London enjoys a worldwide reputation of a city that’s open to business, from huge internationals to endeavouring shopkeepers. However, the UK capital is now the third most expensive city in the world for office space, behind just New York and Hong Kong, and rising rents look to threaten that reputation.
Prime Minister Theresa May reaffirmed the government’s support for small business: “From dynamic startups to established family firms, our small and medium sized businesses are the backbone of our country.” May went on to say that her government aimed “to build an economy that works for all, and that means working with, and listening to, smaller firms.”
Although that rhetoric will come as welcome news to some, it doesn’t directly and explicitly take on the problem at the heart of the UK’s capital. That’s the worry of London Mayor Sadiq Khan, who argued that the very nature of London’s high streets is under threat. Independent and family run high street stores are amongst those threatened by the expense of rent in the capital. SME’s and startups are also finding themselves victims of the rent rise.
Small businesses are struggling to survive in the capital
London has always been an expensive place to have a business, but in the past costs have been counterbalanced by the advantages being London-based offers. However, for many that balance has shifted too far, and for many small businesses, it’s their offices that have become the problem.
Not only are rents in the capital rising at an unsustainable rate, increasing business rates is another burden hampering the growth of startups and SME’s. Nowhere is this more of a problem than in central London, as The Guardian noted, “A sharp rise in business rates for offices in the City of London is threatening to undermine the Square Mile’s drive to remain a key financial centre in Europe after Brexit.”
The figures support these concerns. In the next five years, the business rates bill for offices in the City will rise by £1.4bn. Although bigger businesses, with bigger offices, may be able to handle this rise, it’s the small businesses, restaurants and cafes in the area that will struggle, something which London Mayor Sadiq Khan called ‘unacceptable’.
No wonder then that London’s reputation as a business capital has been replaced by one of a deathtrap for startups. Unfortunately, the figures back this up. London has the lowest survival rate for start-ups of anywhere across the United Kingdom.
But small businesses are fighting back against rising rent costs
So where do London’s small businesses go? Out of business or elsewhere? Interestingly, the rent crisis has not simply forced all small businesses out of London – although some specific areas in the capital have become less popular with the SME’s and startups that once occupied them – but completely altered the way small businesses work in London.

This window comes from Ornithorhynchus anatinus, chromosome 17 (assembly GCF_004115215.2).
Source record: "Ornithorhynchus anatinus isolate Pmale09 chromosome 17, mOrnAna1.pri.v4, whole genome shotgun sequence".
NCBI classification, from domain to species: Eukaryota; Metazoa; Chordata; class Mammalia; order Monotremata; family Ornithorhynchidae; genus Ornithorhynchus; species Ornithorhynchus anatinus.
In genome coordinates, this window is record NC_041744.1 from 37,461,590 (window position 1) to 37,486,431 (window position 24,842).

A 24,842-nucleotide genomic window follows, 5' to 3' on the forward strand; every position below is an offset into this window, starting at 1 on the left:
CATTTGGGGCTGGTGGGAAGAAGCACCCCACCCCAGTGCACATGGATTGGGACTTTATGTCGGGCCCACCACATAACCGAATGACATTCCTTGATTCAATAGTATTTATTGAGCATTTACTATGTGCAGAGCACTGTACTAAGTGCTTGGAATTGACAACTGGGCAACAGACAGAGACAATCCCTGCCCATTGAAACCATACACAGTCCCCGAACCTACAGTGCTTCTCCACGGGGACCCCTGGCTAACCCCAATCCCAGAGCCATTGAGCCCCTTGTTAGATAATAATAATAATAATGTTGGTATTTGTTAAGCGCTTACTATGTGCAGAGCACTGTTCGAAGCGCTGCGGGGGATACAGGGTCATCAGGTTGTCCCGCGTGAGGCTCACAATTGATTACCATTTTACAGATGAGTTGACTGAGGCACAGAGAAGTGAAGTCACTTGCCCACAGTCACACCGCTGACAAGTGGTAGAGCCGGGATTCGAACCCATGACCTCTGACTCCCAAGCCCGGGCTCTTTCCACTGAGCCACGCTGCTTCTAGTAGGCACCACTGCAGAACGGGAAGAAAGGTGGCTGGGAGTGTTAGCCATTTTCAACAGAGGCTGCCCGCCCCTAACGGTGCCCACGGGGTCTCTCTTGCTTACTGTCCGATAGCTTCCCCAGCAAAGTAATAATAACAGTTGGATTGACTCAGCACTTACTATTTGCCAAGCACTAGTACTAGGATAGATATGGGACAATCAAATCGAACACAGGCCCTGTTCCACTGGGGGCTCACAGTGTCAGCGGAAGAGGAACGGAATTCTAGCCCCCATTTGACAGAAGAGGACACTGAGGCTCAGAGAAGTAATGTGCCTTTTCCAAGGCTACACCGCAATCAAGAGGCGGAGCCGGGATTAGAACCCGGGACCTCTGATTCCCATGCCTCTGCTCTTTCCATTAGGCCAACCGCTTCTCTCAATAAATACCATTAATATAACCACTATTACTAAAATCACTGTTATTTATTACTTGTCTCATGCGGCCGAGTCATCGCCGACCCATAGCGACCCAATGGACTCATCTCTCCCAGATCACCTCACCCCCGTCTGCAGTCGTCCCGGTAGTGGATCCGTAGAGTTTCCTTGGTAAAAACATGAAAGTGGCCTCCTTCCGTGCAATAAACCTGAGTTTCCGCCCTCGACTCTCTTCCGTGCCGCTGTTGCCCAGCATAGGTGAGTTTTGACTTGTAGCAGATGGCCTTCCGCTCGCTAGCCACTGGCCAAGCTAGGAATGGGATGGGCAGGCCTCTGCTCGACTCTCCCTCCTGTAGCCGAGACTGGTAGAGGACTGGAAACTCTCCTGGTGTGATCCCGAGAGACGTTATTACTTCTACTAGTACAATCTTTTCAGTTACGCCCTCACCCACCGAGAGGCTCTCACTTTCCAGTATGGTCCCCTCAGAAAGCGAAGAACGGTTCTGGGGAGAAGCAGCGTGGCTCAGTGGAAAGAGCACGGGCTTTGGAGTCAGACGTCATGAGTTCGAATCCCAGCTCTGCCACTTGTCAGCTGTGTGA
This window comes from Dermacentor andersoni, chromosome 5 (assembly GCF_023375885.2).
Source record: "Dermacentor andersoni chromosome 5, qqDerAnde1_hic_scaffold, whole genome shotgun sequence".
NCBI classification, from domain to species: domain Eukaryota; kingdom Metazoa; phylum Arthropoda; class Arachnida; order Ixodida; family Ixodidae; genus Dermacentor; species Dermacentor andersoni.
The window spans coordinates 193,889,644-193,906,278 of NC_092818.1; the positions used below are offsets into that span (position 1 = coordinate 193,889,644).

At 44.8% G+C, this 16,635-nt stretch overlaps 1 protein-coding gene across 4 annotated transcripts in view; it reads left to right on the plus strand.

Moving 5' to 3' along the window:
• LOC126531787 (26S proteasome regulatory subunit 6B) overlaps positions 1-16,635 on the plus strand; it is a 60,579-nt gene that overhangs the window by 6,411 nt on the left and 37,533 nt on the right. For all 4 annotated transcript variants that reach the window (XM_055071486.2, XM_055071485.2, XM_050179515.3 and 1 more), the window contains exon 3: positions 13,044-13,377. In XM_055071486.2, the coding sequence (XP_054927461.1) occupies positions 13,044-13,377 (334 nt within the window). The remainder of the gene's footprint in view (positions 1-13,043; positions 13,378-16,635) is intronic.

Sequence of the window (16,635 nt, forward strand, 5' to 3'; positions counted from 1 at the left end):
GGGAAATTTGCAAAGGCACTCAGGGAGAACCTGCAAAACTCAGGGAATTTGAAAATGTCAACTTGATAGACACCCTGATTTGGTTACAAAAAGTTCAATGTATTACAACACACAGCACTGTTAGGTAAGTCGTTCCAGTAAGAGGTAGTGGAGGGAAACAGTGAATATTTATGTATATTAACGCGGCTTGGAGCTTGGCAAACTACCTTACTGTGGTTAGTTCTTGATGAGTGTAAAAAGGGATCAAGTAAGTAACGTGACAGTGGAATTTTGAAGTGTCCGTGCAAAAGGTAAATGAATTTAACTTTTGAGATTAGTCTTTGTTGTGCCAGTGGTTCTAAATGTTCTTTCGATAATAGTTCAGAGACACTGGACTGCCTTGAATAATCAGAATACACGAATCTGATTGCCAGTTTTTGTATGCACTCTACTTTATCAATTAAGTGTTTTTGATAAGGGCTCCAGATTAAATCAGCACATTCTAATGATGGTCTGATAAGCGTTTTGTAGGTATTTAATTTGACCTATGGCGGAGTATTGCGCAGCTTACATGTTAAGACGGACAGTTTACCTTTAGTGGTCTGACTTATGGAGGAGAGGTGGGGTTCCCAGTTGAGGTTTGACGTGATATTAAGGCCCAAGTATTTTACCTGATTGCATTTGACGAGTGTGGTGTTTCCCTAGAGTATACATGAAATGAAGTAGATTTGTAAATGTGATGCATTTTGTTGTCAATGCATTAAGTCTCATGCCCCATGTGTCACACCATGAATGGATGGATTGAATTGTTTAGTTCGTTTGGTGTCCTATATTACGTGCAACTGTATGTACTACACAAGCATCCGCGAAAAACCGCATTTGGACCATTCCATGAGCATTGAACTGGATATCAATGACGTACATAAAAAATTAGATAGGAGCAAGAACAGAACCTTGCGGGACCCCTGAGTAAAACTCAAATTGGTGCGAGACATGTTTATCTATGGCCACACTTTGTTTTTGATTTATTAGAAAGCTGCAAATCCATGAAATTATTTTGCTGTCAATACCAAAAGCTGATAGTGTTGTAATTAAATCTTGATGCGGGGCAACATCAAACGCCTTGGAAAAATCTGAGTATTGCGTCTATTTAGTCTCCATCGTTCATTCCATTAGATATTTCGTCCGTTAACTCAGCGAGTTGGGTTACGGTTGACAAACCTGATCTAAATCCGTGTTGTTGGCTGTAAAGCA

More specifically, it’s where they work in the capital that’s changing. The rising rent for office space in the capital correlates with the rise in demand for alternative workspaces such as serviced offices and coworking spaces.
According to director of City Office, Simeon Howard, demand for serviced offices in London has been fuelled by startups: “Even though the vast majority of people still don’t know this offering exists, we’ve seen interest levels double over the last two years.”
Other businesses are working from a home address or elsewhere, opting for a virtual office in London. This theory is put forward by office space provider Landmark Workspace. They argue that virtual offices are attractive to small businesses as it gives the business itself a London address, whilst they can work from a cheaper address further away from zone one. According to Landmark, virtual offices are popular because they offer “the support and infrastructure of a major corporation, but without the cost.”
These new workspaces mean that although London remains attractive to small businesses, a traditional London office doesn’t. According to Carter Jones: “Businesses throughout Central London are exploiting advances in mobile data/telecoms technology to reduce their property footprint and operating costs: remote working and hot desking are now established trends among occupiers.”
What does the future hold?
Although for now, alternative workspaces have proved a solution for many small businesses through the capital, the future is by no means a certainty. Last summer the Independent claimed that firms were “already on the hunt for the ‘new London’ after the UK’s decision to leave the EU. Other European cities such as Berlin and Amsterdam have actively tried to persuade UK-based startups to abandon ship.
Of course, not all businesses can leave London, or work from new alternative office spaces. These businesses are the most noticeable by their absence due to their presence in the heart of local communities, and it’s these businesses that may lose out in the future.